Acta Diabetologica

, Volume 49, Issue 5, pp 355–362

Which factors predict glycemic control in children diagnosed with type 1 diabetes before 6.5 years of age?

Original Article

DOI: 10.1007/s00592-011-0321-x

Cite this article as:
Shalitin, S. & Phillip, M. Acta Diabetol (2012) 49: 355. doi:10.1007/s00592-011-0321-x


Predictors of long-term glycemic control and growth patterns in children diagnosed with type 1 diabetes (T1D) before 6.5 years of age were evaluated. One hundred seventy-three children (84 boys) with a mean diabetes duration of 4.9 ± 2.8 years participated in this observational study. Medical charts were reviewed for background, disease- and treatment-related parameters, and growth parameters. Study endpoints were HbA1c value, rates of severe hypoglycemia and diabetic ketoacidosis events, and growth patterns. Mean HbA1c for the total duration of diabetes (HbA1c–TDD) was 7.9 ± 0.8%. Comparison of the study variables between patients with HbA1c–TDD <7.5% (n = 53) or ≥7.5% yielded a significantly shorter duration of diabetes (P = 0.01) and lower rate of diabetic ketoacidosis (P = 0.02) in those with HbA1C–TDD <7.5%, without differences between these groups in age at diabetes onset, insulin regimens, daily glucose measurements, and rate of severe hypoglycemia. Factors significantly predicting achievement of the mean target HbA1c–TDD <7.5% were lower HbA1c at 0.5 years and 1 year after diabetes diagnosis (P = 0.002 and P < 0.001, respectively). Patients followed for at least 5 years (n = 48) showed a significant decrease in height-SDS (P < 0.001) and a significant increase in weight-SDS (P = 0.004) from diabetes diagnosis to the last follow-up visit, without a significant change in weight-SDS from 0.5 years after diagnosis to the last follow-up visit. Our results suggest that in patients with T1D diagnosed during the preschool-age, mean HbA1c level in the first year is a strong predictor of achieving target HbA1c level in the subsequent years, regardless the type of insulin regimen. This “metabolic tracking” emphasizes the importance of achieving early optimal control even in younger children.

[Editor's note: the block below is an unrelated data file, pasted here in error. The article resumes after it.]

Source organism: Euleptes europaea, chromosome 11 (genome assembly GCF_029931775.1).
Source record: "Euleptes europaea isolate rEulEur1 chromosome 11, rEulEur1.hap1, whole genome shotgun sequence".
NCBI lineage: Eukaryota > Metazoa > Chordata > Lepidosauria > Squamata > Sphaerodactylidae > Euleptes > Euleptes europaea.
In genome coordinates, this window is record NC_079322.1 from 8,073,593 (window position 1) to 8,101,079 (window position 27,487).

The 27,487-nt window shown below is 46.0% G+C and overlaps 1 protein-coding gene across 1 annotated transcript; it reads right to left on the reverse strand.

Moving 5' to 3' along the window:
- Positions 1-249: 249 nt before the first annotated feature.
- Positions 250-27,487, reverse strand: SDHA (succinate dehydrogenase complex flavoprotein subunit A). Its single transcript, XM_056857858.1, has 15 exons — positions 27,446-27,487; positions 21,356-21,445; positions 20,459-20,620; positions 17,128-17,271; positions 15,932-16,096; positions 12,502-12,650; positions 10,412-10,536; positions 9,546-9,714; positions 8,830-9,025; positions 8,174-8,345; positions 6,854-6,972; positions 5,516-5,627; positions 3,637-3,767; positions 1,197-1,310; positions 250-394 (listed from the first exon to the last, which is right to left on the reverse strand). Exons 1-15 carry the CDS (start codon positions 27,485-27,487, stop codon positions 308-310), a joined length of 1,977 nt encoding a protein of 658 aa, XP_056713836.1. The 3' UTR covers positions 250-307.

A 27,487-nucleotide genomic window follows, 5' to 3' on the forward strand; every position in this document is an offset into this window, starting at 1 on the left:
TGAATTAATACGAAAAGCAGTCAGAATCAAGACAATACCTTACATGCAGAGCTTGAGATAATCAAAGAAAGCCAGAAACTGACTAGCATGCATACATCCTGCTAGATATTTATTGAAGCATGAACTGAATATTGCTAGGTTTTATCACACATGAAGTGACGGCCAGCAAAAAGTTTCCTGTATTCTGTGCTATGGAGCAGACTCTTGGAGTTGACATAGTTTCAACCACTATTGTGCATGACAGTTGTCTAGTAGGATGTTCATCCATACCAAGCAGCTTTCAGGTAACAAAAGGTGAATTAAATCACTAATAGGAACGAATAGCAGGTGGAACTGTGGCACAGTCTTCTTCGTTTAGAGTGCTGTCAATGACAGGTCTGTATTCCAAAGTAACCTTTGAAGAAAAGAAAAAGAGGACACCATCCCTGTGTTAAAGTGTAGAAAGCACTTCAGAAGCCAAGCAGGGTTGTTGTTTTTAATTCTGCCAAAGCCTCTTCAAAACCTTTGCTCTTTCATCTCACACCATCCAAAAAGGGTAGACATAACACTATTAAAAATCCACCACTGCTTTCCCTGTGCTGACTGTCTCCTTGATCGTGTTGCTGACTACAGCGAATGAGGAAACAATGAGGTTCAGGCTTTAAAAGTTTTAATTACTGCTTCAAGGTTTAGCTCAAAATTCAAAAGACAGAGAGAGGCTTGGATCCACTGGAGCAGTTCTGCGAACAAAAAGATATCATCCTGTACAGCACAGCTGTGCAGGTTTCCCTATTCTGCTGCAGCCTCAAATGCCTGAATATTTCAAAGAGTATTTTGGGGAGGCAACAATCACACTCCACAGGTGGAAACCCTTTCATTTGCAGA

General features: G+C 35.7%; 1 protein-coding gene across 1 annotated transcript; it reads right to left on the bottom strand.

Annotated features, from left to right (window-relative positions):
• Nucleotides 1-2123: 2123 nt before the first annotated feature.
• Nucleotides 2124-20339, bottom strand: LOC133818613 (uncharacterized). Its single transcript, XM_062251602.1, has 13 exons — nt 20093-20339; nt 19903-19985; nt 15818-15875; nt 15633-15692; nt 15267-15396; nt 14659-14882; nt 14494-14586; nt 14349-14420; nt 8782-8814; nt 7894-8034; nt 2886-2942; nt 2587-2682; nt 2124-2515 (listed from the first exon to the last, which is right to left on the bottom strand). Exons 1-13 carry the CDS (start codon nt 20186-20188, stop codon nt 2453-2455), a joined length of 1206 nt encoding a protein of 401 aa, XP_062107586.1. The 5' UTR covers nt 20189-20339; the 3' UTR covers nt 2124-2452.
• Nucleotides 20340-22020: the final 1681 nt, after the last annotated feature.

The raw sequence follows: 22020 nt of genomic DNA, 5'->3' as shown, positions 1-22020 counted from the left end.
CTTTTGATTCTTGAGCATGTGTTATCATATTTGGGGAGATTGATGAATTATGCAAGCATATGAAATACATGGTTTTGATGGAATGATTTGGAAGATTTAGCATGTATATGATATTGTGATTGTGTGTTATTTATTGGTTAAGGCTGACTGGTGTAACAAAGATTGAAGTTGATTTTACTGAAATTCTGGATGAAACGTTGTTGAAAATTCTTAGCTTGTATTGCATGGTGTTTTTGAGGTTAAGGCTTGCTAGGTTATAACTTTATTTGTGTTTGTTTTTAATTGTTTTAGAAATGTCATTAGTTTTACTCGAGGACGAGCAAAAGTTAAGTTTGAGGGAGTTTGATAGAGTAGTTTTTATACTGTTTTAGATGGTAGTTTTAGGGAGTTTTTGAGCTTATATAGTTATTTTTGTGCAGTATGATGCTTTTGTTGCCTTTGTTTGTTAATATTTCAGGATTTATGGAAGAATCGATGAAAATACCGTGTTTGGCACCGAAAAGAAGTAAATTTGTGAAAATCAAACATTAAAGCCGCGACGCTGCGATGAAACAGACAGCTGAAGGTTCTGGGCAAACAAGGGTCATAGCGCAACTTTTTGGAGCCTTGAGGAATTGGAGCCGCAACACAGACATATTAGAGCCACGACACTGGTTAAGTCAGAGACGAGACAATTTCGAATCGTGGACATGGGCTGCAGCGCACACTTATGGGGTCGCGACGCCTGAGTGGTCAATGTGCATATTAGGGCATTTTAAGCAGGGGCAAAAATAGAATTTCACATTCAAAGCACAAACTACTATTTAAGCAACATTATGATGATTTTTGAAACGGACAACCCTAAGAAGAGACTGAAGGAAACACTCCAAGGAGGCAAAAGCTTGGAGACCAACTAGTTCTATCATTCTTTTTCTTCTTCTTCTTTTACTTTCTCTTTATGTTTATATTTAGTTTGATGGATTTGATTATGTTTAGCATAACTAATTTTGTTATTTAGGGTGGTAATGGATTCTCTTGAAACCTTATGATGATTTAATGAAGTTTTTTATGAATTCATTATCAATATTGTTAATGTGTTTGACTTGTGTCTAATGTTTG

Type 1 diabetesGlycemic controlGrowth

Supplementary material

592_2011_321_MOESM1_ESM.doc (45 kb)
Supplementary material 1 (DOC 45 kb)

Copyright information

© Springer-Verlag 2011

Authors and Affiliations

  1. 1.The Jesse Z and Lea Shafer Institute of Endocrinology and Diabetes, National Center for Childhood DiabetesSchneider Children’s Medical Center of IsraelPetach TikvaIsrael
  2. 2.Sackler Faculty of MedicineTel Aviv UniversityTel AvivIsrael